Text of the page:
Ensure the Reliable Operation of your Generator Set with Proper Coolant and Cooling System Maintenance

Certain types of coolant may adversely affect the functionality of Northern Lights generator sets. The Northern Lights Service Department offers the following troubleshooting tips:

  • Straight water with additive is not recommended on Northern Lights generator sets as they may cause damage to the engine.
  • Some brands of Hybrid or OAT type coolants have been reported to cause the OEM thermostat to stick, leading to overheating. In addition, some extended life coolants have been found to cause leaks in the generator set’s pump seal. In such conditions, flush the coolant system thoroughly and refill with an approved Northern Lights coolant.
  • All engines with wet liners require a supplemental coolant additive (SCA) to prevent liner erosion and pitting in the circulating water pump impeller. Northern Lights recommends heavy duty diesel rated coolants, which include an SCA. If a heavy duty diesel rated coolant is not available, add an SCA to prevent the symptoms noted above.
  • It is the responsibility of the customer to understand that the use of incompatible coolant may cause damage, so please help educate them.

For use in Northern Lights generator sets, the following coolant types are approved:

  • Conventional Propylene Glycol based coolants.
  • Conventional Ethylene Glycol based coolants.

Please refer to your operators’ manual for your specific unit’s coolant requirements and specifications.
Should you encounter of the above conditions, or have additional questions about Northern Lights coolant recommendations, contact your Factory Service Representative.

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Proper Loading of Marine Diesel Generator Sets

Among the most common issues people report with their marine generator sets are dirty exhaust or “wet stacking”. Most frequently, this condition is caused by cylinder glazing and carbon build-up. The root cause is simple: underloading the genset.

 

Diesel engines in marine gensets should typically run at least 60-75% of their maximum rated load. Short periods of low load running are permissible providing the set is brought up to full load, or close to full load on a regular basis.

 

Running a diesel engine under low load conditions causes low cylinder pressures, and consequent poor piston ring sealing. The ring-to-liner seal relies on combustion gas pressure to force the piston rings against the oil film on the cylinder bore. Low cylinder pressures result in low temperatures and poor combustion, leading to soot formation and unburned fuel residues and ultimately clogging of the ring grooves. Advanced cases of this condition can even cause the rings to stick in the grooves, further damaging the cylinder bore.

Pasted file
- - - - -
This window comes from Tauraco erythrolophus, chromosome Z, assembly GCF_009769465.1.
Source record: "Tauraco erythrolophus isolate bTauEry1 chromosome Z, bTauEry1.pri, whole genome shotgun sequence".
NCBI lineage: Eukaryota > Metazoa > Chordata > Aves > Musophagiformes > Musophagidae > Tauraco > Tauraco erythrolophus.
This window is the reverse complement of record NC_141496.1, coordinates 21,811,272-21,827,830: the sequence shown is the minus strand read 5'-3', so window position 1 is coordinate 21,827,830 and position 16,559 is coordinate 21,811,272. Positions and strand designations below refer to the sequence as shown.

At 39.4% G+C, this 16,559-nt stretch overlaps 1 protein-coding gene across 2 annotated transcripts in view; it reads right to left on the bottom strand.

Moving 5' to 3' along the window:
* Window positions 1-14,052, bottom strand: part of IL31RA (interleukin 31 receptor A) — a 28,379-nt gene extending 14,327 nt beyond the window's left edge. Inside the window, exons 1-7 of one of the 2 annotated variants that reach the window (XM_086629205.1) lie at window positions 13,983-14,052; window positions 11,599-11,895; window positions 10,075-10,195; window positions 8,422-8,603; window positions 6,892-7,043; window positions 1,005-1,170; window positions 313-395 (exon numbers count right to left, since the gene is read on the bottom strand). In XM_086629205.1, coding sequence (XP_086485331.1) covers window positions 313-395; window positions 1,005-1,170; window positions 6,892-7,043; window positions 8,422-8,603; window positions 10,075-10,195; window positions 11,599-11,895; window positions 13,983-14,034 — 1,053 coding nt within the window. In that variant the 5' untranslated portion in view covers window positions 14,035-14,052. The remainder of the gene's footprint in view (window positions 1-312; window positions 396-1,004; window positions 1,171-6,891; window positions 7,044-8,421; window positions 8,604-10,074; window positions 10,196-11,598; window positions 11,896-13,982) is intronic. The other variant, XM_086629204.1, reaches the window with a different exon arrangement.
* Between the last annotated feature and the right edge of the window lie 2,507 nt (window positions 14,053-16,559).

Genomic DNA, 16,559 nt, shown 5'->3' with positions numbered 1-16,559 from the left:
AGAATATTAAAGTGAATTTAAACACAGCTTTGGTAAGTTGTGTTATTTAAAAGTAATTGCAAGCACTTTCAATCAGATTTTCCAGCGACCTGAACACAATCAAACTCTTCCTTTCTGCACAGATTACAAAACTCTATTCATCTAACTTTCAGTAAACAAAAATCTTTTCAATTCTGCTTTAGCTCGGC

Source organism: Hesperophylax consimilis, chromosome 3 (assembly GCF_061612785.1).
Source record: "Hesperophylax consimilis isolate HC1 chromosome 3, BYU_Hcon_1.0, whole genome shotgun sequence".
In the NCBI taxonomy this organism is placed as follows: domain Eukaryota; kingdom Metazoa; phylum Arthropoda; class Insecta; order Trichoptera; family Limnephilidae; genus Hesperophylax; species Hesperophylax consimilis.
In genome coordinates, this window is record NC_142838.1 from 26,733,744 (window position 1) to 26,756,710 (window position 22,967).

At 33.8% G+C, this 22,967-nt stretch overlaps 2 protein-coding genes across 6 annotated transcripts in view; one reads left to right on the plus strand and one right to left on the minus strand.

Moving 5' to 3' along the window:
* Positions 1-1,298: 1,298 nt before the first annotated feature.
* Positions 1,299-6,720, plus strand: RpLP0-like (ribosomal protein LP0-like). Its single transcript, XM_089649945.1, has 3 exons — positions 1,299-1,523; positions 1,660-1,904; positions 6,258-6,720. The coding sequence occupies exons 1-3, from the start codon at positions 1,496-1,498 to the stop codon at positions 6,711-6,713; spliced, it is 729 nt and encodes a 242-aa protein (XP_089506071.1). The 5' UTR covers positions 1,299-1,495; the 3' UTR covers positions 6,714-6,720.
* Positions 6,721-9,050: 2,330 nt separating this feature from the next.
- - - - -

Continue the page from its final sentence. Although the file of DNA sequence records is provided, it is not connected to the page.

Cylinder glazing occurs when hot combustion gases blow past the now poorly sealing piston rings, causing the lubricating oil on the cylinder walls to flash burn, creating an enamel-like glaze. This smooths the bore and minimizes the effect of the honing marks machined into the bore surface.

 

Hard carbon is highly abrasive, and is also formed from poor combustion. It wears the honing marks on the bores, leading to increased oil consumption, evidenced by blue smoke. Poor combustion also clogs injector tips, resulting in black exhaust smoke.

 

The problem is further exacerbated by the formation of acids in the engine oil from condensed water and combustion by-products which would normally boil off at higher temperatures. Acidic buildup in the lubricating oil causes damaging wear to bearing surfaces.

 

Running your generator set lightly loaded will inevitably shorten the service life of the engine, and results in pollution that is unacceptable to you, to port authorities and to neighboring vessels. Prevent costly repairs and downtime by maintaining adequate engine load on your genset.

 

If you encounter any of the above problems, or just want more information, contact your nearest Caribbean dealer, visit wwwCaribbeanNorthernLights.com or call Parts and Power at 284-494-2830

NORTHERN LIGHTS PUTS ON SERVICE TRAINING FOR THE MOORINGS

During the week of 27 July Parts & Power, the Caribbean Distributor for Northern Lights Generators, put on 2 training classes for the Mooring Service staff.

Technicians, Supervisors and Managers from all the Caribbean bases attended the Training Classes. The training was conducted by Parts & Power Technical Director, Dan Durbin.

The training consisted of:

  • Product familiarization and the design philosophy of Northern Lights (Reliability, Durability, Simplicity)
  • Diesel Engine theory and design
  • Engine Maintenance and Repair
  • DC control logic troubleshooting and repair
  • AC theory, troubleshooting and repair
  • marine exhaust systems troubleshooting and repair.

The Moorings has a large number of Northern Lights generators in their fleet of Catamaran Sailing Yachts and Power Cats. They have used a number of different generators in the past and so have experience with many different makes.

The comments from all the participants were overwhelmingly positive. They felt that Northern Lights generators are the most reliable generators that they have worked on. The training gave Parts & Power the opportunity to get feedback from the Moorings staff on application challenges they have. They were able to discuss possible solutions, and also got field information that will be passed onto to Northern Lights Inc factory.

The Moorings can put up to 3-4000 hours per year on some of their generators. Yet, after being phased out 4-5 years later, most are still reliably running generators.

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